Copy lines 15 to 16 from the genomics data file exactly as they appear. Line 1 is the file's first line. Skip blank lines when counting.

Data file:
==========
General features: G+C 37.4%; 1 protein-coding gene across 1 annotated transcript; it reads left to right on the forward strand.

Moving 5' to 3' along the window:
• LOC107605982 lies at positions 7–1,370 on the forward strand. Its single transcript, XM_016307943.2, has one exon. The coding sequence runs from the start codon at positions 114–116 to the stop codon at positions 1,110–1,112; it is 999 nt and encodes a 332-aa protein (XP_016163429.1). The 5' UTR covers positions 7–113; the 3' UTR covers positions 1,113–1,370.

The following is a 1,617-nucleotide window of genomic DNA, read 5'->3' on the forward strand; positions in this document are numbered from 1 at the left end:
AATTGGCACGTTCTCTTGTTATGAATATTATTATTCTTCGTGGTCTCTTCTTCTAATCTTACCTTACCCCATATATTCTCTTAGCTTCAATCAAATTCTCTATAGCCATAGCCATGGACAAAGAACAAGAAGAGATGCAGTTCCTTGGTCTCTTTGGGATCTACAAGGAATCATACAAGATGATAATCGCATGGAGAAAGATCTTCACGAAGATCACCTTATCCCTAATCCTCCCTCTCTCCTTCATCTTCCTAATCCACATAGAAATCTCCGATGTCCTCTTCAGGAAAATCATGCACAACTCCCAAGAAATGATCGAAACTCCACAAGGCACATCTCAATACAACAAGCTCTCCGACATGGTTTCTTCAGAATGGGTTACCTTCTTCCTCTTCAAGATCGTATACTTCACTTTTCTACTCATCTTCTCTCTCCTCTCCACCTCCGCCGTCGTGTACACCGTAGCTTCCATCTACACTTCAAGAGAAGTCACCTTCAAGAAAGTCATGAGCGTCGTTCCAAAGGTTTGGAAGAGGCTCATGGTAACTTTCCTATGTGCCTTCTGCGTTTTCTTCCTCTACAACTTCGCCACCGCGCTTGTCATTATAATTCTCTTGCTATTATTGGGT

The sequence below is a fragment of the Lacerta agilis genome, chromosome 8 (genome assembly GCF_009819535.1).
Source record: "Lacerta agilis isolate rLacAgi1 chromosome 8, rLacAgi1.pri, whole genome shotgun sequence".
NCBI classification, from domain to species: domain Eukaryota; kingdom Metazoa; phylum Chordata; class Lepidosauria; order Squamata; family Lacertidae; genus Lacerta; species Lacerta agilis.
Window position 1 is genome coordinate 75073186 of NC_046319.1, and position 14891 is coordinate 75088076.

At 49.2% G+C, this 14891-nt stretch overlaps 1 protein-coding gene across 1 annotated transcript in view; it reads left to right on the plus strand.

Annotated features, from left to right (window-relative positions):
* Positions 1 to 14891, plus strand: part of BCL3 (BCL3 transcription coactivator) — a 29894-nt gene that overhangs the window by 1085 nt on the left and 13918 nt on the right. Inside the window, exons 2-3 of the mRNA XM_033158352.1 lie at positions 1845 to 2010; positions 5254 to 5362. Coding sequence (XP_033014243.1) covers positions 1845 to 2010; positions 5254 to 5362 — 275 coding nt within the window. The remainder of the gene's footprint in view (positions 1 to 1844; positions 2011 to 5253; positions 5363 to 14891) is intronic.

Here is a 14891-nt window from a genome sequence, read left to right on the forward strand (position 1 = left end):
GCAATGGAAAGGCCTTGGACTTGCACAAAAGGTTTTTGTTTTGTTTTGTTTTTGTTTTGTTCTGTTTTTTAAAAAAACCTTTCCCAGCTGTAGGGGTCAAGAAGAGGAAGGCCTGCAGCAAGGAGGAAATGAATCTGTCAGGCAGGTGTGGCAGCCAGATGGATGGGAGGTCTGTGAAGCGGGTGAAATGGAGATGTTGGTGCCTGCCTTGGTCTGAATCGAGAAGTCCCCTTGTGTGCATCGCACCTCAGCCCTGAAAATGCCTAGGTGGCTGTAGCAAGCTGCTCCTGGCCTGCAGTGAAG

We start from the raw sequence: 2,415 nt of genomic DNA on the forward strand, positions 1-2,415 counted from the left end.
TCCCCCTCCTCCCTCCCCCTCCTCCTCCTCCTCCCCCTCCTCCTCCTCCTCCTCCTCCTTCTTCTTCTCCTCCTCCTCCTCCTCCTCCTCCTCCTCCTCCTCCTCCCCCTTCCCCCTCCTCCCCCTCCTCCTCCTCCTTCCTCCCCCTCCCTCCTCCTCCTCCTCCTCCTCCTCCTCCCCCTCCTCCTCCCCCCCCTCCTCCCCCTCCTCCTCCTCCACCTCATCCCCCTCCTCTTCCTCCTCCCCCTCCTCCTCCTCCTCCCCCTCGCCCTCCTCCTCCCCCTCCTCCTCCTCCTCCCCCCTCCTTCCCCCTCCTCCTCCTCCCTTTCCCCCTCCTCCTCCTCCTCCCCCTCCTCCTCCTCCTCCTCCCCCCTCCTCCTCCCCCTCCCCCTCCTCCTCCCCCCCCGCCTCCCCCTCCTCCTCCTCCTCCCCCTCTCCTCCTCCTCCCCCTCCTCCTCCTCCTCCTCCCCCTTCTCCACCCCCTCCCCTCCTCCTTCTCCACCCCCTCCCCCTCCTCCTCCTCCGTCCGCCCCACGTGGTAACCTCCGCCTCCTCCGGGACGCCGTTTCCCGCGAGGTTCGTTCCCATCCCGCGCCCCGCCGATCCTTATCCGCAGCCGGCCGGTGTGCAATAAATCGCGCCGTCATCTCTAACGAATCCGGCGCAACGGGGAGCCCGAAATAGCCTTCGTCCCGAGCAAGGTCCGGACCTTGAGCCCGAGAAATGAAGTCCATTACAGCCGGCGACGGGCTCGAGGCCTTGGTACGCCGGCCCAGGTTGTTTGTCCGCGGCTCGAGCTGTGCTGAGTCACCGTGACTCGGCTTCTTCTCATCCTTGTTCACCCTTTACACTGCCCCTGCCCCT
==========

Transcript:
We start from the raw sequence: 2,415 nt of genomic DNA on the forward strand, positions 1-2,415 counted from the left end.
TCCCCCTCCTCCCTCCCCCTCCTCCTCCTCCTCCCCCTCCTCCTCCTCCTCCTCCTCCTTCTTCTTCTCCTCCTCCTCCTCCTCCTCCTCCTCCTCCTCCTCCTCCCCCTTCCCCCTCCTCCCCCTCCTCCTCCTCCTTCCTCCCCCTCCCTCCTCCTCCTCCTCCTCCTCCTCCTCCCCCTCCTCCTCCCCCCCCTCCTCCCCCTCCTCCTCCTCCACCTCATCCCCCTCCTCTTCCTCCTCCCCCTCCTCCTCCTCCTCCCCCTCGCCCTCCTCCTCCCCCTCCTCCTCCTCCTCCCCCCTCCTTCCCCCTCCTCCTCCTCCCTTTCCCCCTCCTCCTCCTCCTCCCCCTCCTCCTCCTCCTCCTCCCCCCTCCTCCTCCCCCTCCCCCTCCTCCTCCCCCCCCGCCTCCCCCTCCTCCTCCTCCTCCCCCTCTCCTCCTCCTCCCCCTCCTCCTCCTCCTCCTCCCCCTTCTCCACCCCCTCCCCTCCTCCTTCTCCACCCCCTCCCCCTCCTCCTCCTCCGTCCGCCCCACGTGGTAACCTCCGCCTCCTCCGGGACGCCGTTTCCCGCGAGGTTCGTTCCCATCCCGCGCCCCGCCGATCCTTATCCGCAGCCGGCCGGTGTGCAATAAATCGCGCCGTCATCTCTAACGAATCCGGCGCAACGGGGAGCCCGAAATAGCCTTCGTCCCGAGCAAGGTCCGGACCTTGAGCCCGAGAAATGAAGTCCATTACAGCCGGCGACGGGCTCGAGGCCTTGGTACGCCGGCCCAGGTTGTTTGTCCGCGGCTCGAGCTGTGCTGAGTCACCGTGACTCGGCTTCTTCTCATCCTTGTTCACCCTTTACACTGCCCCTGCCCCT